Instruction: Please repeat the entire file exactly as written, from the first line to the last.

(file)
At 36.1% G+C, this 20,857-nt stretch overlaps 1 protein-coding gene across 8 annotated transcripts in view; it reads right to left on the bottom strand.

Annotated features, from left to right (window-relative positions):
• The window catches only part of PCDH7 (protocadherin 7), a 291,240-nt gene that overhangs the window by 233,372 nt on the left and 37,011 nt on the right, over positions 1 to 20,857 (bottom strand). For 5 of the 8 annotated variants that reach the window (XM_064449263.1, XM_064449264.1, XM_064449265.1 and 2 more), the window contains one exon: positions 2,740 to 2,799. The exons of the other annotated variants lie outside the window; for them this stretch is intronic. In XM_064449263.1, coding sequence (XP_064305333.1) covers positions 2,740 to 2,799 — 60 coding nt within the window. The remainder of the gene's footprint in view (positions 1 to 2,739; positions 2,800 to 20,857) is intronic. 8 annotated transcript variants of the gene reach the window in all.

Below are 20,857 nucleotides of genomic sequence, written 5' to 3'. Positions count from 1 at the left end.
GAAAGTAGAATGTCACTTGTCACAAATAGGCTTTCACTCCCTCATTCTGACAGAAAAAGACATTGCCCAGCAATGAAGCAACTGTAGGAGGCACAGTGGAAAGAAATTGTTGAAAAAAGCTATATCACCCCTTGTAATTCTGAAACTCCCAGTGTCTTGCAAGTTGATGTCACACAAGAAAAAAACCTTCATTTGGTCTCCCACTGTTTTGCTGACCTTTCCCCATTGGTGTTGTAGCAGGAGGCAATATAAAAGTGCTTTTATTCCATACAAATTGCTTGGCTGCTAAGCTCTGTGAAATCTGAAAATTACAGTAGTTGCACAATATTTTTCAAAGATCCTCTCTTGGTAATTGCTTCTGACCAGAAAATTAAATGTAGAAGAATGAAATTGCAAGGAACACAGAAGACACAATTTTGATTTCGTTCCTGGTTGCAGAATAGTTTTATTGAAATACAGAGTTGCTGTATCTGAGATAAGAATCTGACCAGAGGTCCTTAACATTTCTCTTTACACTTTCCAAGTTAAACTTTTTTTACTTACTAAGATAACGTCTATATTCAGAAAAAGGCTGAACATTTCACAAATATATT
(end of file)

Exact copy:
At 36.1% G+C, this 20,857-nt stretch overlaps 1 protein-coding gene across 8 annotated transcripts in view; it reads right to left on the bottom strand.

Annotated features, from left to right (window-relative positions):
• The window catches only part of PCDH7 (protocadherin 7), a 291,240-nt gene that overhangs the window by 233,372 nt on the left and 37,011 nt on the right, over positions 1 to 20,857 (bottom strand). For 5 of the 8 annotated variants that reach the window (XM_064449263.1, XM_064449264.1, XM_064449265.1 and 2 more), the window contains one exon: positions 2,740 to 2,799. The exons of the other annotated variants lie outside the window; for them this stretch is intronic. In XM_064449263.1, coding sequence (XP_064305333.1) covers positions 2,740 to 2,799 — 60 coding nt within the window. The remainder of the gene's footprint in view (positions 1 to 2,739; positions 2,800 to 20,857) is intronic. 8 annotated transcript variants of the gene reach the window in all.

Below are 20,857 nucleotides of genomic sequence, written 5' to 3'. Positions count from 1 at the left end.
GAAAGTAGAATGTCACTTGTCACAAATAGGCTTTCACTCCCTCATTCTGACAGAAAAAGACATTGCCCAGCAATGAAGCAACTGTAGGAGGCACAGTGGAAAGAAATTGTTGAAAAAAGCTATATCACCCCTTGTAATTCTGAAACTCCCAGTGTCTTGCAAGTTGATGTCACACAAGAAAAAAACCTTCATTTGGTCTCCCACTGTTTTGCTGACCTTTCCCCATTGGTGTTGTAGCAGGAGGCAATATAAAAGTGCTTTTATTCCATACAAATTGCTTGGCTGCTAAGCTCTGTGAAATCTGAAAATTACAGTAGTTGCACAATATTTTTCAAAGATCCTCTCTTGGTAATTGCTTCTGACCAGAAAATTAAATGTAGAAGAATGAAATTGCAAGGAACACAGAAGACACAATTTTGATTTCGTTCCTGGTTGCAGAATAGTTTTATTGAAATACAGAGTTGCTGTATCTGAGATAAGAATCTGACCAGAGGTCCTTAACATTTCTCTTTACACTTTCCAAGTTAAACTTTTTTTACTTACTAAGATAACGTCTATATTCAGAAAAAGGCTGAACATTTCACAAATATATT